By Gillian Slade on March 6, 2018.
A provincial study is looking at whether seniors being unable to afford prescription medication is resulting in heart attacks, strokes or other chronic ailments.
The goal is to have 4,500 participants in the study, with at least another 1,200 needed.
The University of Calgary’s study will look at whether low-income seniors are struggling to pay for medications and whether free preventative medications and/or personalized education would reduce chronic illnesses.
To be eligible for the study you must be at least 65 years old, be an Alberta resident, and have an annual household income of less than $50,000. You must have experienced either a heart attack, a stroke, chronic kidney disease or heart failure in the past. You must also have any two of the following: Diabetes, high blood pressure, high cholesterol, smoke more than half a pack of cigarettes a day.
No travel is required for interviews or assessments. Once enrolled you are asked to complete a survey and there will be follow-up surveys annually for a total of about four throughout the study.
Recruitment for participants will continue at least until the end of summer, said Jane Fletcher, ACCESS study research assistant at the University of Calgary. Participants in the study have a 50 per cent chance of having their medication covered and about half will receive a personalized education program.
In this study researchers are assessing the outcomes of people randomly assigned to different intervention groups within the study. Those who continue their present medication coverage and usual education through their physician’s office, those who receive a personalized education plan, those who receive free preventive medications, or those who receive both the personalized education plan and free preventive medications.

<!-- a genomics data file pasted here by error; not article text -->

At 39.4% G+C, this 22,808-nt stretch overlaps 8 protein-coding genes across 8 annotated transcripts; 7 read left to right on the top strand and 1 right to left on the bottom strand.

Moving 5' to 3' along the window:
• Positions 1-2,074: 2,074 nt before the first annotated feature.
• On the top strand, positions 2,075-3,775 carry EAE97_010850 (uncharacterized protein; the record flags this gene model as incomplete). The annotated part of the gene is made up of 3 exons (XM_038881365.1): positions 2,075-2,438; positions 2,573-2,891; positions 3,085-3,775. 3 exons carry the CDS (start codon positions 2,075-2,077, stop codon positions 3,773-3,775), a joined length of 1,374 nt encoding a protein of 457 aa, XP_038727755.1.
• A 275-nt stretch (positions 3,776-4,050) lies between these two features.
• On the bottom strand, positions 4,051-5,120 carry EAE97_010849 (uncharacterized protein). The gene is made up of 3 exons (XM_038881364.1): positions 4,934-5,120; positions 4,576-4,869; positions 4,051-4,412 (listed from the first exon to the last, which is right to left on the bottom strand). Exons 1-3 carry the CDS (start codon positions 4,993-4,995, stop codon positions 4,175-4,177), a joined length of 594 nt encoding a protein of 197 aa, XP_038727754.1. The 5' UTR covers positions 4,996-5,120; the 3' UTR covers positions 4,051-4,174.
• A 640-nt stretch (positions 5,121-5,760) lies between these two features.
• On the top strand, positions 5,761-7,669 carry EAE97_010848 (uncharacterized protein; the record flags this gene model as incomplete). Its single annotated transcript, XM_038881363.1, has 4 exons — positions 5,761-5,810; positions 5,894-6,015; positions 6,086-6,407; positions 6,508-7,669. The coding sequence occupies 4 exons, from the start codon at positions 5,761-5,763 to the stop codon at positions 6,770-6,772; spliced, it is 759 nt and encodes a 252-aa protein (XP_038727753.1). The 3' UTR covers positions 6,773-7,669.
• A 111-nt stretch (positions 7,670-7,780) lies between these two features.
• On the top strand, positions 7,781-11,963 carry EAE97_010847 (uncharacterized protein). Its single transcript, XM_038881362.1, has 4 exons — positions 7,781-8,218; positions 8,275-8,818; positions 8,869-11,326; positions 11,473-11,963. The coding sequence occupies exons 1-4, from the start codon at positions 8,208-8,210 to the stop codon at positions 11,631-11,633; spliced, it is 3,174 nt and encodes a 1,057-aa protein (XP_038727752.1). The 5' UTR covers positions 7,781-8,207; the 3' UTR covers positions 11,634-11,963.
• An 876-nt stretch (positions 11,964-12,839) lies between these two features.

Some study participants will continue to pay for their medications and receive knowledge through their family physician’s office, and some will receive free preventative medications and a personalized education plan. If selected for the free medication it is all handled through Bluecross.
About 40 per cent of people with chronic conditions take their prescribed medications 100 per cent of the time. There are some conditions such as high blood pressure and high cholesterol where symptoms may not be bothersome and it can be difficult for patients to understand the importance of taking preventive medications when they are not bothered by symptoms.
A lack of money is a reason some people might not get their prescriptions filled. Although insurance covers a significant portion of the cost of medication, the amount of the co-payment can still be a significant burden for some seniors.
An assessment for eligibility, data collection and patient education is handled by the ACCESS research team via telephone or email.
Anyone interested in being part of the study should call 1-844-944-8927 to determine if they qualify. Additional information is available online at http://www.accesstrial.ca
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